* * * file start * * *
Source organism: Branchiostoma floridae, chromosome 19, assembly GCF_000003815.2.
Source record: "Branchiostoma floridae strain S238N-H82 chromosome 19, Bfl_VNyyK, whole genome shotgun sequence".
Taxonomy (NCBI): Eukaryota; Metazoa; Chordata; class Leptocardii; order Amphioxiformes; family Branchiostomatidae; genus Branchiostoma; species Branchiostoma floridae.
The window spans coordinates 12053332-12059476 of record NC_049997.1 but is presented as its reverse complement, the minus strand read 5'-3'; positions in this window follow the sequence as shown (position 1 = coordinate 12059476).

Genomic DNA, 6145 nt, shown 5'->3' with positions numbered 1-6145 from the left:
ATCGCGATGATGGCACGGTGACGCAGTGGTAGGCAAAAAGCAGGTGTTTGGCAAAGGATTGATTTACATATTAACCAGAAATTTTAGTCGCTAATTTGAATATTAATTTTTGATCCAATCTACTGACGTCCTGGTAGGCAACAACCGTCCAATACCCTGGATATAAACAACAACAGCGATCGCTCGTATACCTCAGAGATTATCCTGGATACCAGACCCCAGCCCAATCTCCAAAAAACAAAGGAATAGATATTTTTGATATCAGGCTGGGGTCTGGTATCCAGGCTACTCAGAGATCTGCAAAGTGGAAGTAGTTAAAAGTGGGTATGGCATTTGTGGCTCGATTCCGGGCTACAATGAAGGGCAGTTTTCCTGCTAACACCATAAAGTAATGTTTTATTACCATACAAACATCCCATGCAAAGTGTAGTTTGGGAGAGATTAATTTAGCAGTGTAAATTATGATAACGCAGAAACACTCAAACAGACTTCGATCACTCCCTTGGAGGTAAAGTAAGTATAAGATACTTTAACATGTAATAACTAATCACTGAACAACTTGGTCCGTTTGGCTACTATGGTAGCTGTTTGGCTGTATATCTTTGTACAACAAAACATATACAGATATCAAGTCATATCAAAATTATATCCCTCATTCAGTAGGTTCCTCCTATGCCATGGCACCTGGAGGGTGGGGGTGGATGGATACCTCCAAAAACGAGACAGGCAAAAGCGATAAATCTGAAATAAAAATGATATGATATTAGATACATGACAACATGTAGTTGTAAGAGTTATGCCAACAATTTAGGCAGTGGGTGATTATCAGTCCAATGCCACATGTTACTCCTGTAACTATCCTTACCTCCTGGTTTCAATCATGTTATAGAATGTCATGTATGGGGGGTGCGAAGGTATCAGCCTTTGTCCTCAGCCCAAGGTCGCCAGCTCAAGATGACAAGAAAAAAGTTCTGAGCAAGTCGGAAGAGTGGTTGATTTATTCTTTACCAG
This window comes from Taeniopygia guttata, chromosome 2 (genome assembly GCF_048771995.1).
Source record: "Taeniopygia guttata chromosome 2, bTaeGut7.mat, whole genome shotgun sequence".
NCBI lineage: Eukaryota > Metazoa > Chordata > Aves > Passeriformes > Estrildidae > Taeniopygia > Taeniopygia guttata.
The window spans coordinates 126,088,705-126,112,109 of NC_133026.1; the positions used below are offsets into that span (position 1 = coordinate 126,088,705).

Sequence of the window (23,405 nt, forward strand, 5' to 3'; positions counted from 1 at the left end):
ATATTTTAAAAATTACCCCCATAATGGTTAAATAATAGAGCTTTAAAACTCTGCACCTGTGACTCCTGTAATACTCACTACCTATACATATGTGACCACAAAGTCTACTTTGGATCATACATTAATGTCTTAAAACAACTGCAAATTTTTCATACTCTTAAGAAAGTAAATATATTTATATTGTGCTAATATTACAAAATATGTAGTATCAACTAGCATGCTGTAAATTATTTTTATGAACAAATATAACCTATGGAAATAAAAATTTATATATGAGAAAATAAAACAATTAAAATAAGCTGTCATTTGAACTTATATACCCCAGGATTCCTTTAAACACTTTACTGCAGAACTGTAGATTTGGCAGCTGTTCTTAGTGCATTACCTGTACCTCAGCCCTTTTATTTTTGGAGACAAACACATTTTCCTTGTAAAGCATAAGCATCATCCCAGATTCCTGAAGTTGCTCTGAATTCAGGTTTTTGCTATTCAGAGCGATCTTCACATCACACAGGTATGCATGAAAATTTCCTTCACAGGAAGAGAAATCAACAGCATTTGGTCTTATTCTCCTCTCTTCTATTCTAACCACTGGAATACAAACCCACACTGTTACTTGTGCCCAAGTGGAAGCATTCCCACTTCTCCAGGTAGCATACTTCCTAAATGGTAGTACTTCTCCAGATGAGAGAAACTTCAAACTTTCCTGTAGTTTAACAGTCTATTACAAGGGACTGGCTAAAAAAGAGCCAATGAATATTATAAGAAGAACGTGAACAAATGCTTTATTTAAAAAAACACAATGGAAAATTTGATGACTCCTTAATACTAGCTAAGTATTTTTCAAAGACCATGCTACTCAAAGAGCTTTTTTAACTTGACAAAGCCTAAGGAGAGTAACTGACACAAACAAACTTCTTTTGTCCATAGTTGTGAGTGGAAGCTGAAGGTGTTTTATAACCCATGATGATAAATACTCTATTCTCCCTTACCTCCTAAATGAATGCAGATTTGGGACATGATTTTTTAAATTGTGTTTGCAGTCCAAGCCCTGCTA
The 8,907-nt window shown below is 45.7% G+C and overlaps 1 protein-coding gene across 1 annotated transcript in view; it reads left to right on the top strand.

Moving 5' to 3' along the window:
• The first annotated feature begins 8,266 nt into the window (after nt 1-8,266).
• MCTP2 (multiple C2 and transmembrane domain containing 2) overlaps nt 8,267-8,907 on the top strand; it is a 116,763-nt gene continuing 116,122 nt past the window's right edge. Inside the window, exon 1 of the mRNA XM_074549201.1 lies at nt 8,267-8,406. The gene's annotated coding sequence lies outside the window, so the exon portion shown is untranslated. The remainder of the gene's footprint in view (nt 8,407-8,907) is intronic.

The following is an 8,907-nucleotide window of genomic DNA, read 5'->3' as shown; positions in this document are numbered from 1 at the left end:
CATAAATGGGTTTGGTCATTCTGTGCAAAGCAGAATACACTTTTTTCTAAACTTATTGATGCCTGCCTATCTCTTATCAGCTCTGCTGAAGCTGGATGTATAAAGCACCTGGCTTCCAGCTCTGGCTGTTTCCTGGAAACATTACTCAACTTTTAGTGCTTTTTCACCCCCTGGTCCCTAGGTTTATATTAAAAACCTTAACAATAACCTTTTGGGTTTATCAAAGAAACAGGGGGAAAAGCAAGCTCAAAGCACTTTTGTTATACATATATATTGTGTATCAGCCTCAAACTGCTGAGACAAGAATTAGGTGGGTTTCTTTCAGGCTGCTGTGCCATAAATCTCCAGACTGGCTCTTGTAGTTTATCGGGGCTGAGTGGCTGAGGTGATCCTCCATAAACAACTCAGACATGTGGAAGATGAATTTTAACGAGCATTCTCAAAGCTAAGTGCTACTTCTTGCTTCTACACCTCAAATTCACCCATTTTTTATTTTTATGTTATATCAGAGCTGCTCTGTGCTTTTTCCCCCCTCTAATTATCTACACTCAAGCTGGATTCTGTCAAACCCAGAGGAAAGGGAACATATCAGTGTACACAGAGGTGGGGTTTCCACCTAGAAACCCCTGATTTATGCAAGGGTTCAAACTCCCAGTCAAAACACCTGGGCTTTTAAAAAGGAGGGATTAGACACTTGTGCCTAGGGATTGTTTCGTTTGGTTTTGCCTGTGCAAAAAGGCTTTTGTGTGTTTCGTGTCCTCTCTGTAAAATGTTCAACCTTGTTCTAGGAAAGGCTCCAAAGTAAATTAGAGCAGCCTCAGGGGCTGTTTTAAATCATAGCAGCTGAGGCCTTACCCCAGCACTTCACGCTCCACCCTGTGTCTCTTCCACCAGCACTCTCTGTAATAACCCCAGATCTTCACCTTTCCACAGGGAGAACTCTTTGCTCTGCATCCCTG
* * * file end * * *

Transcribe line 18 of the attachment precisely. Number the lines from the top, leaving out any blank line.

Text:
CATAAATGGGTTTGGTCATTCTGTGCAAAGCAGAATACACTTTTTTCTAAACTTATTGATGCCTGCCTATCTCTTATCAGCTCTGCTGAAGCTGGATGTATAAAGCACCTGGCTTCCAGCTCTGGCTGTTTCCTGGAAACATTACTCAACTTTTAGTGCTTTTTCACCCCCTGGTCCCTAGGTTTATATTAAAAACCTTAACAATAACCTTTTGGGTTTATCAAAGAAACAGGGGGAAAAGCAAGCTCAAAGCACTTTTGTTATACATATATATTGTGTATCAGCCTCAAACTGCTGAGACAAGAATTAGGTGGGTTTCTTTCAGGCTGCTGTGCCATAAATCTCCAGACTGGCTCTTGTAGTTTATCGGGGCTGAGTGGCTGAGGTGATCCTCCATAAACAACTCAGACATGTGGAAGATGAATTTTAACGAGCATTCTCAAAGCTAAGTGCTACTTCTTGCTTCTACACCTCAAATTCACCCATTTTTTATTTTTATGTTATATCAGAGCTGCTCTGTGCTTTTTCCCCCCTCTAATTATCTACACTCAAGCTGGATTCTGTCAAACCCAGAGGAAAGGGAACATATCAGTGTACACAGAGGTGGGGTTTCCACCTAGAAACCCCTGATTTATGCAAGGGTTCAAACTCCCAGTCAAAACACCTGGGCTTTTAAAAAGGAGGGATTAGACACTTGTGCCTAGGGATTGTTTCGTTTGGTTTTGCCTGTGCAAAAAGGCTTTTGTGTGTTTCGTGTCCTCTCTGTAAAATGTTCAACCTTGTTCTAGGAAAGGCTCCAAAGTAAATTAGAGCAGCCTCAGGGGCTGTTTTAAATCATAGCAGCTGAGGCCTTACCCCAGCACTTCACGCTCCACCCTGTGTCTCTTCCACCAGCACTCTCTGTAATAACCCCAGATCTTCACCTTTCCACAGGGAGAACTCTTTGCTCTGCATCCCTG